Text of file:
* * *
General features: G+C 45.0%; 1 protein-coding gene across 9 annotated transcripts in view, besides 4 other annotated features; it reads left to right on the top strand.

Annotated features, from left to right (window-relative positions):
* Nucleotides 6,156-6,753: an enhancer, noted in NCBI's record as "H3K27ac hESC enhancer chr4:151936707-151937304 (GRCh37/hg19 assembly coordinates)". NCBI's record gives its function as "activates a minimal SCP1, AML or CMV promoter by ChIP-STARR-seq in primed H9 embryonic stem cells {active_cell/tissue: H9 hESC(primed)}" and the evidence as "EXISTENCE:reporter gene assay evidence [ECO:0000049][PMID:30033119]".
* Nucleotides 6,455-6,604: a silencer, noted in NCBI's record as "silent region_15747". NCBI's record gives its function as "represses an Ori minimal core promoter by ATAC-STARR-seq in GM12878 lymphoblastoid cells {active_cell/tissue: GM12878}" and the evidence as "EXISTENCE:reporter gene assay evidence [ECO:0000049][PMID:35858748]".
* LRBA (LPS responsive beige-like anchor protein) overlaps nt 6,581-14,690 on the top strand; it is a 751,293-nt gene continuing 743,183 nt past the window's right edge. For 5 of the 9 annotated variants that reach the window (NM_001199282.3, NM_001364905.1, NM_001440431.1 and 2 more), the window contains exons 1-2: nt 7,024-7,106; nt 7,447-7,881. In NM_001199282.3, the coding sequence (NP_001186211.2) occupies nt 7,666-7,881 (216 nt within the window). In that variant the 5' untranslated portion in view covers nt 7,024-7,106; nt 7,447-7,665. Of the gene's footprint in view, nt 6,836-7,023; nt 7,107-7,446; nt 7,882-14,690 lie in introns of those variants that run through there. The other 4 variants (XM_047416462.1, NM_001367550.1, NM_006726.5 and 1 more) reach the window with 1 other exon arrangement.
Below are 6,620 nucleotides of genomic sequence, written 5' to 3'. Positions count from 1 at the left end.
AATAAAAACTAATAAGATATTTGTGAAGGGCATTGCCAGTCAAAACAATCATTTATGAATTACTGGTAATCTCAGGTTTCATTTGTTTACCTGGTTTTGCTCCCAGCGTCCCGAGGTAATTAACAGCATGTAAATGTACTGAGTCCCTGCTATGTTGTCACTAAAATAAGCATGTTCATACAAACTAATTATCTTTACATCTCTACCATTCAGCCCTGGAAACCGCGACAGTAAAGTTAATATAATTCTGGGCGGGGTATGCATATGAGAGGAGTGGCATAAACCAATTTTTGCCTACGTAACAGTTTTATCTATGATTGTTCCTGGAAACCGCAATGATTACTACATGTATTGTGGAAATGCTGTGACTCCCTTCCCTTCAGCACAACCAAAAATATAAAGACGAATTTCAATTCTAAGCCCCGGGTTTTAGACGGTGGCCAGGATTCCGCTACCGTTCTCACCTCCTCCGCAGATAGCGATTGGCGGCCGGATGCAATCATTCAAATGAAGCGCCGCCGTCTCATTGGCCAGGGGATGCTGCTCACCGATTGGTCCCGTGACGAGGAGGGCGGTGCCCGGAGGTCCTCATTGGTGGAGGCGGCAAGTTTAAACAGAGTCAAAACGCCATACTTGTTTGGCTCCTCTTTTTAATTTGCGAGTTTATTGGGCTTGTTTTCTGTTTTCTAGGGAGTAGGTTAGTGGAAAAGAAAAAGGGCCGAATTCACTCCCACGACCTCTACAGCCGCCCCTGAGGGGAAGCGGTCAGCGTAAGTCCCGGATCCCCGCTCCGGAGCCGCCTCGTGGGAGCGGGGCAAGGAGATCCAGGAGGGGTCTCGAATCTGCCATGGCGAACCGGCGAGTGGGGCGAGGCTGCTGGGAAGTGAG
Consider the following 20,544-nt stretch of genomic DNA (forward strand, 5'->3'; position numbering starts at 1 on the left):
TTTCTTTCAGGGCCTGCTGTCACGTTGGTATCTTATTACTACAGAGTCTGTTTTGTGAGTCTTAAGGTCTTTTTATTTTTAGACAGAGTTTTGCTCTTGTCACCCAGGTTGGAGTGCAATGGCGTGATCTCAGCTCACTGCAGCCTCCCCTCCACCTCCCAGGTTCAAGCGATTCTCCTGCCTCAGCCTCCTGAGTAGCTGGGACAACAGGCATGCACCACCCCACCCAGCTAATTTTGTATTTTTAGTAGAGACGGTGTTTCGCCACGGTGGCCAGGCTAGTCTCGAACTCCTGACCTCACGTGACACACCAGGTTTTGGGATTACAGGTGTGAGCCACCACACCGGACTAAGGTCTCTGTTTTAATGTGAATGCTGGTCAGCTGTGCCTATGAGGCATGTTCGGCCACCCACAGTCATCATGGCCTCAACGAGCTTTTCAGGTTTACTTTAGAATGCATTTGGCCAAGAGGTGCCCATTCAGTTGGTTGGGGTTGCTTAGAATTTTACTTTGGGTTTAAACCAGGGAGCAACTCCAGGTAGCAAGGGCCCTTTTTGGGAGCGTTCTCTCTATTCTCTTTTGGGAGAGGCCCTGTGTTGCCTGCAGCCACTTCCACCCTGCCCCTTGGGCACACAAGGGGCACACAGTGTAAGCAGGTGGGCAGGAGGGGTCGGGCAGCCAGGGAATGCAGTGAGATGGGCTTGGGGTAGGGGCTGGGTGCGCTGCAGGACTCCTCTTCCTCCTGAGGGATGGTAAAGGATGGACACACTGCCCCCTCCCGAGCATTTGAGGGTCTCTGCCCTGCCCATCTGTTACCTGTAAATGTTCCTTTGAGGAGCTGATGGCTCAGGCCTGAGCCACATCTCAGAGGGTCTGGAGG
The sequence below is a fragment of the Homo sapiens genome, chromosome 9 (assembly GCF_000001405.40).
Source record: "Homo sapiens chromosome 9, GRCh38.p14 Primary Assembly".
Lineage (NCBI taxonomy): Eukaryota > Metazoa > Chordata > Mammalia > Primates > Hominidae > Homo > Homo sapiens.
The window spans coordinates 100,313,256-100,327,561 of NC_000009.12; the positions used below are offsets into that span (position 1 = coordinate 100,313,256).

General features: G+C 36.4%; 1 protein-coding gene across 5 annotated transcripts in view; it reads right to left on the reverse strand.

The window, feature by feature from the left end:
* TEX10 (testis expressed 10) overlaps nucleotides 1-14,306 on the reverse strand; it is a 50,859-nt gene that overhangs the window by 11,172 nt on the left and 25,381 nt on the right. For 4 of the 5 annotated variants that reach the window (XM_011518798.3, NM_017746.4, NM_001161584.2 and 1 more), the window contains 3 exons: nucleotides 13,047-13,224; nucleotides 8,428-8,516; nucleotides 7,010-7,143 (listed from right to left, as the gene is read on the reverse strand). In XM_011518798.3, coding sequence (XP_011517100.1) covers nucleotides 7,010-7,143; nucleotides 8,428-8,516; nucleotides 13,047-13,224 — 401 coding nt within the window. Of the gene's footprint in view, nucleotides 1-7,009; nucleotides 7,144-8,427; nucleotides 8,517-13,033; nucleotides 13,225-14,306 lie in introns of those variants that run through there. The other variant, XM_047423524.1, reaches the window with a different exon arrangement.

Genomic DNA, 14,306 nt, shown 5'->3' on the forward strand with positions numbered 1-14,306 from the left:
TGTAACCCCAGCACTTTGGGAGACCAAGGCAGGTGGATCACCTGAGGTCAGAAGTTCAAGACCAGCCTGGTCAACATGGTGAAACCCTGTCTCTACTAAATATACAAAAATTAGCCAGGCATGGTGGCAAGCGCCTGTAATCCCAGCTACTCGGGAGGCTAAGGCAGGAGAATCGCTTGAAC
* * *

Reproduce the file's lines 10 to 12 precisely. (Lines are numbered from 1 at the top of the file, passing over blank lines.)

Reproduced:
The sequence below is a fragment of the Homo sapiens genome, chromosome 9 (assembly GCF_000001405.40).
Source record: "Homo sapiens chromosome 9, GRCh38.p14 Primary Assembly".
Lineage (NCBI taxonomy): Eukaryota > Metazoa > Chordata > Mammalia > Primates > Hominidae > Homo > Homo sapiens.